Three weeks before the big day, Amanda is sitting at the dining room table showing her mother her class schedule – which does not repeat until the ninth day. Clark suggests that she keep several copies in every notebook.
It has also been decided that Amanda will communicate with her parents through each step of her journey on the CTA.
“The big thing is public transit,” Clark said. “She’ll try to find someone to ride home with, but there won’t always be someone. She’ll text dad to say she’s close to his work, then maybe call mom to say that she should meet at Roosevelt.”
THE COLLEGE FRESHMAN
Hannah Wilson, of Wilmette, has been zipping from Taste of Chicago to Pitchfork Music Festival to Six Flags Great America amusement park with her closest friends from New Trier High School, soaking up the precious moments of her last summer at home.
Hannah may love the comforts of home, but she is not a homebody. She chose to go to school on the East Coast to follow her passion for the sport of crew. Recruited by four schools, she chose Cornell because “it felt right.”
She’s confident she’ll build new relationships with time, but expects the first few weeks (not just the first day) to be lonely. None of her best friends is going to school near her, but she likes it that way.
“I don’t think you would experience college to the fullest,” Hannah said. “It’s just that you would be so comfortable and part of it is feeling uncomfortable.”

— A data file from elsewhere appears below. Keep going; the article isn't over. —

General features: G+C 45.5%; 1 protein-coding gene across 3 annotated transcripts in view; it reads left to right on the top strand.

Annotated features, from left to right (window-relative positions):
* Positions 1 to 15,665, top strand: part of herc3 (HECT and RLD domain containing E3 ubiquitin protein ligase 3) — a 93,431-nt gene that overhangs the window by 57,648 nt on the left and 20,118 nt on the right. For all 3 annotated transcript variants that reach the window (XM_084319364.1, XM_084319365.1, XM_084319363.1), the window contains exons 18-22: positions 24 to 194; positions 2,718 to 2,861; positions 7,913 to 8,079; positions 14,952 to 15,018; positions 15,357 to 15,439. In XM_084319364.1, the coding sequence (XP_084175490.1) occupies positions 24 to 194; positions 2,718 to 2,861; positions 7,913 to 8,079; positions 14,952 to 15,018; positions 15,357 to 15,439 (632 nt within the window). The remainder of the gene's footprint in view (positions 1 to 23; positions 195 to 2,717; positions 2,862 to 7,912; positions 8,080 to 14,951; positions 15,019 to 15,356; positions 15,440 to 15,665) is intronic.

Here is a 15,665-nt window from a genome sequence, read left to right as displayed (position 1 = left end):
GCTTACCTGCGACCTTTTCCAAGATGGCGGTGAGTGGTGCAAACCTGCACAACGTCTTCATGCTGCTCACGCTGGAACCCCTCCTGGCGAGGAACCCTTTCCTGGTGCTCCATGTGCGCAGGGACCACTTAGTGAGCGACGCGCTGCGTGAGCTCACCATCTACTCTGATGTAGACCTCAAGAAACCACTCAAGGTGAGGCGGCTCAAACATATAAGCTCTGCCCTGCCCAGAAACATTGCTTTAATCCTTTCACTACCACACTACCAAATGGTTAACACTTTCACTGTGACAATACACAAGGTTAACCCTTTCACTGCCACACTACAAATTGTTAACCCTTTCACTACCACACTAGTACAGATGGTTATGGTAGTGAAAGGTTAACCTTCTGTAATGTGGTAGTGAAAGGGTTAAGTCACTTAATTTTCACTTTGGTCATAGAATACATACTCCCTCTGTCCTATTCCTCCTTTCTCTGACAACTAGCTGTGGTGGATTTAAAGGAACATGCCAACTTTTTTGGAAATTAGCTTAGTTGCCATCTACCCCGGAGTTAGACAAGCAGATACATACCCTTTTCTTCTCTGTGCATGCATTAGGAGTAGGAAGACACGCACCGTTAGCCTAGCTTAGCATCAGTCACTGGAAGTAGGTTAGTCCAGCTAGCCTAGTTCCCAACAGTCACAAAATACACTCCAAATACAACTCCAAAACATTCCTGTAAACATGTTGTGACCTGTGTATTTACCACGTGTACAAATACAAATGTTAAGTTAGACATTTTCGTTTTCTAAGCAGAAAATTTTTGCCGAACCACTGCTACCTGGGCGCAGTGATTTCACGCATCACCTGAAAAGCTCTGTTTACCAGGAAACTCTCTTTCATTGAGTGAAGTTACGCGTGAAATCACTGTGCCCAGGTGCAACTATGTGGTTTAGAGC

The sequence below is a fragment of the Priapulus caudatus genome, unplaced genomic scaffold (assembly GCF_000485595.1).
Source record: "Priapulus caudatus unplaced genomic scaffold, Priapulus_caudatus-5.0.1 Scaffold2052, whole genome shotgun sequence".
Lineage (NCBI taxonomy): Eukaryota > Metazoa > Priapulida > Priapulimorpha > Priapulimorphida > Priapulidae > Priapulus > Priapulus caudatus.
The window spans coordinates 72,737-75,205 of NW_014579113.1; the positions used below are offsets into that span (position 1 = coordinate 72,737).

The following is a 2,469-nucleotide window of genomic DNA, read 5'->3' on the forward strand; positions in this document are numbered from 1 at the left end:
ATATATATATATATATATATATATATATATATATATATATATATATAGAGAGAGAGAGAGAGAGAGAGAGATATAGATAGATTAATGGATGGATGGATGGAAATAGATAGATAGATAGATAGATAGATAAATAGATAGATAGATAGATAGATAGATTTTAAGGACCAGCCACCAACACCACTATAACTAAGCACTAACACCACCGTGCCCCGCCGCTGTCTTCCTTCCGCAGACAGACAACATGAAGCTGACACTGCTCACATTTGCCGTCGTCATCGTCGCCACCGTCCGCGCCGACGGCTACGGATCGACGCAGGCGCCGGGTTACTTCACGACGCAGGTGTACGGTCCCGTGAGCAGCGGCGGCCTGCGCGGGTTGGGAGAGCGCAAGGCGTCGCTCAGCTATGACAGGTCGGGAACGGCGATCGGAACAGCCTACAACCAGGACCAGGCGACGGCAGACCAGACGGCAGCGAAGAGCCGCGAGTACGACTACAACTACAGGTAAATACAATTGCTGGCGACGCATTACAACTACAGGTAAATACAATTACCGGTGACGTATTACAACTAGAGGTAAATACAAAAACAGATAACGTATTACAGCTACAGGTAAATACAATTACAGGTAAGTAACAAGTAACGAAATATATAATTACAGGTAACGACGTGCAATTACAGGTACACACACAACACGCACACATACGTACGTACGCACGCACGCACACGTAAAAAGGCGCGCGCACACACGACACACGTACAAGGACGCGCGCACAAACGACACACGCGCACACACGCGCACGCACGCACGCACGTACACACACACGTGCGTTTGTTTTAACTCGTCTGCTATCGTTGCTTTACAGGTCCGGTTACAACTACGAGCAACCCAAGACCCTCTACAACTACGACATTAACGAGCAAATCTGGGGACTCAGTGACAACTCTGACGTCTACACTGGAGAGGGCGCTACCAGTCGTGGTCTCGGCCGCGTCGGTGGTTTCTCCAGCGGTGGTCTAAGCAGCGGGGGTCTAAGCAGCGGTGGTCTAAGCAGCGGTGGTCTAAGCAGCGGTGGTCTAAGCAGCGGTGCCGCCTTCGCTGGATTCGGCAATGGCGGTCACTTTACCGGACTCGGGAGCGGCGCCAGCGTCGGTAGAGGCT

Experts say: It’s important to recognize how your child’s personality type will adapt to leaving home and starting college. Alan Kazdin, director of the Yale Parenting Center, said a child’s tendency to be attached to a parent or fearful of change is biological and obvious to the parent from a very young age. Parents of children with what Kazdin called “inhibited temperaments” should be ready to offer concrete solutions to fears rather than feeding them.
“If your child has been more sensitive throughout life, hold back on the kind of preparation that emphasizes worry,” Kazdin said. “Say, ‘When you get there, why don’t you see if you can have lunch with your suite mates?’ rather than, ‘You’re going to be alone at meals.'”
Mom says: Hannah is the middle child in a very close-knit, emotionally open family. Both mom and dad will fly to Ithaca to move Hannah into Cornell.
“Just thinking about it right now, I could start crying,” Elissa Morgante said. “There’s no chance of not sharing how upset I’ll be. But I’m so incredibly happy for her.”
Morgante said Hannah has always been very grounded and mature. She’s not worried about her meeting new friends or remembering to call home, but she knows their relationship is about to change.
“That’s the biggest challenge for parents. If you’ve had a close relationship and you realize that that relationship is going to change. It won’t necessarily be worse or better, but it will be different,” Morgante said. “She’s no longer under my wing.”